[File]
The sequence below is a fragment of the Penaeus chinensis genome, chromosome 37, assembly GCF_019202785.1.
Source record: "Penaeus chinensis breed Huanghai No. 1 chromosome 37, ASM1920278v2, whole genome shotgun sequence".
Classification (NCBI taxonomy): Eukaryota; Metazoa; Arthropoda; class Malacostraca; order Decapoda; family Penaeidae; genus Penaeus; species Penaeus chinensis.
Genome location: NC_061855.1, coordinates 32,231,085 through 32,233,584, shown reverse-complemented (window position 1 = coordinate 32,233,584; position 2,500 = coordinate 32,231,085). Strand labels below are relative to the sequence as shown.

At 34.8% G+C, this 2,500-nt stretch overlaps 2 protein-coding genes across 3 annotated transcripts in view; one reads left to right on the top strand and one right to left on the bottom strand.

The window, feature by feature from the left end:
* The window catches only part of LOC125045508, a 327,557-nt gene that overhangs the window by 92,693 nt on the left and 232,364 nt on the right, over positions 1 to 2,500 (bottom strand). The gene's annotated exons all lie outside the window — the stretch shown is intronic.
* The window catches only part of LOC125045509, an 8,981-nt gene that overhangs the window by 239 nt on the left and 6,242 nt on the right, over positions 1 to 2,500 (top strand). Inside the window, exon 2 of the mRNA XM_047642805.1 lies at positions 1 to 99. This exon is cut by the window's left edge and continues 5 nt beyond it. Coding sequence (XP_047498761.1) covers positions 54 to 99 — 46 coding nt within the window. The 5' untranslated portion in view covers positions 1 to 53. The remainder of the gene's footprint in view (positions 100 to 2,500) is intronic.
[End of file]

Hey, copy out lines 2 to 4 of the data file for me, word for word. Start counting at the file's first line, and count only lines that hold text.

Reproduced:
Source record: "Penaeus chinensis breed Huanghai No. 1 chromosome 37, ASM1920278v2, whole genome shotgun sequence".
Classification (NCBI taxonomy): Eukaryota; Metazoa; Arthropoda; class Malacostraca; order Decapoda; family Penaeidae; genus Penaeus; species Penaeus chinensis.
Genome location: NC_061855.1, coordinates 32,231,085 through 32,233,584, shown reverse-complemented (window position 1 = coordinate 32,233,584; position 2,500 = coordinate 32,231,085). Strand labels below are relative to the sequence as shown.